In midst of spectacular splashes of color and grotesque, mystical visual activity, painter and sculptor Jonas Burgert brings to life his inventive creatures. His works represent the questionable brutality of human nature and dramatically investigate a new world order. Jonas does not only paint, however. He also enjoys turning his hand to physically ambitious projects and recently fulfilled one of his dreams by renovating an old GDR factory in a courtyard atelier in Weißensee.
Upon our arrival, a cement mixer is busy in motion for the next job at hand and Jonas immediately apologizes for the poor timing. We confront the construction noise with curiosity while getting into healthy discussion about mankind’s archaic fundamental principles, the similarities between painting and lyrics, and the popular lunchtime topic conversations of fellow artists. During our visit Jonas is seemingly entertained by our video documentation that is acoustically tainted by the noise of his construction site – a form of torture for the listener perhaps, somewhat akin to the sight of his shimmering, apocalyptic visions.
You certainly have acquired a true jewel amongst the diverse landscape of ateliers. How did you get your hands on this great property?
I have been in this neighborhood for the past ten years. At first I had my atelier at the other side of the street inside an old industry hall. Everything became vacant around here at one point. When I first became interested in this property I was told it was supposedly contaminated. Four years ago I decided to take a closer look and talked to the environment agency to seek advice. Among other things, when the steadiness of the floor structure of the building could not be confirmed, I took it as an opportunity to renovate went for it. We took out three large trash bins filled with garbage from the courtyard.
How could you envision your ideas so clearly for this project despite such massive chaos?
Firstly I was interested in the amazing proportions and the mix of old and new buildings. The hall from the 70s serves especially well as the perfect setting for an atelier. There are very high ceilings and no columns.
Did you enjoy your role as builder?
It was quite annoying at times. But it has been amazing to develop this property myself. Most artists have the problem of always being alone with their work yet require their own space. Here in the atelier everybody has their own studio and comes and goes as they please while also having the opportunity to have lunch together. This was always my dream to create a community-like scenario within the atelier.
What do you talk about during lunch break?
We often talk about art. However, we rarely talk about our own content. Whether someone paints a monster or I paint poison, it is up to up to the artist in the end to make these decisions. We often talk about formal things: color contrast, composition, or if a painting gets to an exciting stage. Ninety percent of discussion about our own art is more objective, but of course if the content is absolutely awful we will mention it!
Art often has an intangible element and represents something perhaps mythical for some people.
I think people are interested in knowing what artists feel and how they think when creating. I often think the artist assumes that the audience will contemplate and understand their pieces one hundred percent of the time. I am always very interested in the process of making.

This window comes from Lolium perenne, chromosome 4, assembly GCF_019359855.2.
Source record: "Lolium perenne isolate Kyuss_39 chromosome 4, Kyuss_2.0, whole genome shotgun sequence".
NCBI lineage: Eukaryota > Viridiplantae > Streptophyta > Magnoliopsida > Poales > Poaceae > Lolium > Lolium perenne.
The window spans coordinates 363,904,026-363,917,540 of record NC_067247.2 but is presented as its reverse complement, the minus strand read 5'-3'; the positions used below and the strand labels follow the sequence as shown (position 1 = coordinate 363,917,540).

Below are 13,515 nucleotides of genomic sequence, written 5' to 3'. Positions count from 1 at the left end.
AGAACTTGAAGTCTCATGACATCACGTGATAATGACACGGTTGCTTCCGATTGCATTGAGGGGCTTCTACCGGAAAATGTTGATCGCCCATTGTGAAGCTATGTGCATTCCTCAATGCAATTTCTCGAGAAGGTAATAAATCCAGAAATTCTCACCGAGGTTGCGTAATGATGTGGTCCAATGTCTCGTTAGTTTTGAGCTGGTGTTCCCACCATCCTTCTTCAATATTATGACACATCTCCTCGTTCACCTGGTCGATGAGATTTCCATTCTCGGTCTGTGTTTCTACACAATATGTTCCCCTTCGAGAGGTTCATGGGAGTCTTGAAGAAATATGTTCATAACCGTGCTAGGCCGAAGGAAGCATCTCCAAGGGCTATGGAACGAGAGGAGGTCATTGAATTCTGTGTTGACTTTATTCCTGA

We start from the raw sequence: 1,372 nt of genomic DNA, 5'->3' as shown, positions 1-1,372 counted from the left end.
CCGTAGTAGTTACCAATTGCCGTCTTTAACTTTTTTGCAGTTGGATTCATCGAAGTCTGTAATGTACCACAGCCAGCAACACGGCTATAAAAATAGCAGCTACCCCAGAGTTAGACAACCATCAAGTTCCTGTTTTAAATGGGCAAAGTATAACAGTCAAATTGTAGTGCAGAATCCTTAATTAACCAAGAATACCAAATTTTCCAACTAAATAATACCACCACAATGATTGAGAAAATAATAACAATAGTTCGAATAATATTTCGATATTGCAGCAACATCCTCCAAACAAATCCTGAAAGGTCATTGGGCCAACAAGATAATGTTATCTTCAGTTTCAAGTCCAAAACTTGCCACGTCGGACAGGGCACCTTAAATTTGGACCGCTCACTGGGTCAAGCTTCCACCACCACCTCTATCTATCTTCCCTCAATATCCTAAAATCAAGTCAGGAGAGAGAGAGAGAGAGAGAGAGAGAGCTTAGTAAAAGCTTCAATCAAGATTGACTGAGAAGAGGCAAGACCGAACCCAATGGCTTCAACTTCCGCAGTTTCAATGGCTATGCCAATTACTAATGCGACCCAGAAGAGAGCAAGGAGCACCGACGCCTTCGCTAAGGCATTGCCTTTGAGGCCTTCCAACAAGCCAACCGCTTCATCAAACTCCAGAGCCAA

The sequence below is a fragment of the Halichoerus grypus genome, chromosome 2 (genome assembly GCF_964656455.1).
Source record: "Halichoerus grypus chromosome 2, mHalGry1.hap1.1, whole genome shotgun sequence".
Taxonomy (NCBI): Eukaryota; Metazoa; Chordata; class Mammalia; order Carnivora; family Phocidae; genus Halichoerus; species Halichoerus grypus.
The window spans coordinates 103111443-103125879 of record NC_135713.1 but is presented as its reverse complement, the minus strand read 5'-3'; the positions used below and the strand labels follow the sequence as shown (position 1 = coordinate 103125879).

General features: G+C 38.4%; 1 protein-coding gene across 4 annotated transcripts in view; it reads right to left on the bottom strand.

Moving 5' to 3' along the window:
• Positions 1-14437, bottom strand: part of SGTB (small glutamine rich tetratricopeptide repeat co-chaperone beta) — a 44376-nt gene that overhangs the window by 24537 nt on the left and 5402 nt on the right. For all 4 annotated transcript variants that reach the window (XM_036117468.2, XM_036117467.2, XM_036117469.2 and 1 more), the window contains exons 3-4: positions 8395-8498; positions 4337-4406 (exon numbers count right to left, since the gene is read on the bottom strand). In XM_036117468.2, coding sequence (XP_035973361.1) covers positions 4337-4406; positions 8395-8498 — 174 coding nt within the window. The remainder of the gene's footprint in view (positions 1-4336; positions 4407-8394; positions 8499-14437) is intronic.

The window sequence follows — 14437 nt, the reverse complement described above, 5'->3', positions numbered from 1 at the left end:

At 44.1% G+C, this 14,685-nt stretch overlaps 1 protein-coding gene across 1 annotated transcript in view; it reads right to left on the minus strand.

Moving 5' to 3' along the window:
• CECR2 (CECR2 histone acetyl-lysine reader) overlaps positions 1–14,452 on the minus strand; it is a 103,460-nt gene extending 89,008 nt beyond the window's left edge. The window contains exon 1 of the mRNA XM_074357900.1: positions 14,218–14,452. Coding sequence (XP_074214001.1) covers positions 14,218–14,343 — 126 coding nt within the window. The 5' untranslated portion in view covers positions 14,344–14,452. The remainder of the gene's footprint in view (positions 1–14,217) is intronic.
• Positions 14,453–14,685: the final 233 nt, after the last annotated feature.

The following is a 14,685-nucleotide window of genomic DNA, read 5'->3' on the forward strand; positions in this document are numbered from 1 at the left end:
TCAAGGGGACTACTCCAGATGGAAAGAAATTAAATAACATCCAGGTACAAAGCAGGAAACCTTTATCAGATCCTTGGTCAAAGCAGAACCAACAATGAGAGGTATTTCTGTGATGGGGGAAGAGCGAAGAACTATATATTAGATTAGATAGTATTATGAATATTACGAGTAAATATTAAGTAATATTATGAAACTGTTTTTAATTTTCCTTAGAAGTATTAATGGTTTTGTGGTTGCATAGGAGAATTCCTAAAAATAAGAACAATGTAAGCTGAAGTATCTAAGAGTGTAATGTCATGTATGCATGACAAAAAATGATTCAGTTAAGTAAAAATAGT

Why do you think humans like to surround themselves with art?
As artists we would never have a chance to show our work if people weren’t longing for something else. Illusion is an essential part of life. We see faces in the clouds for example. As humans we don’t really have a specific tendency for this sixth sense, but regardless we do see something in everything. We want more than we are.
What is so terrible about reality?
Most of the time we consider reality and normality the same. Even though I paint realistically, there is no actual realism or naturalism in my work. I don’t want my audience to recognize a specific person. Paintings lose strength when there is a strong sense of realism. We search for symbols in a painting, not for Erna Müller or Peter Meyer. As soon as there is a recognizable person located within the painting the fantasy perishes. Reality exists regardless, my illustrations express what ‘could be’. This is why art that is created from ready-made materials becomes something symbolic because of it’s context.
Therefore any rational parameters must be ignored…
As humans we are meant to make steps into new dimensions. We can take a beer coaster, put some dots on it and say it is a starry sky. All of this is only possible because we accept the basis of illusion. We thus adjust our values to this given framework. It is completely crazy. Illusion is not only fiction. Illusion belongs to our lives. We like to classify everything and talk about our mind. It is very clear that we are directed by our illusional desires, forever and always.
You follow the contemporary coverage of mass protests through photographic documentation. What sort of reality do you see here?
When such radical situations transpire, mankind’s archaic fundamental principles are revealed in these pictures. I am interested in the collective mind. When there is an extreme situation essential questions always arise and all adornment is swept aside. Enduring and innate ways of thinking are exposed and this is why I am equally interested in the past as well as in the future.
Does this have something to do with decay and reconstruction?
I might pose the question, what is a linear movement? Over and over we as humans try to create and build cultures, only for them to collapse. Change comes in the aftermath. The more one is confronted with this cycle, the less it becomes important where a blob of paint is placed on a canvas. When I paint I want to establish a certain foundation.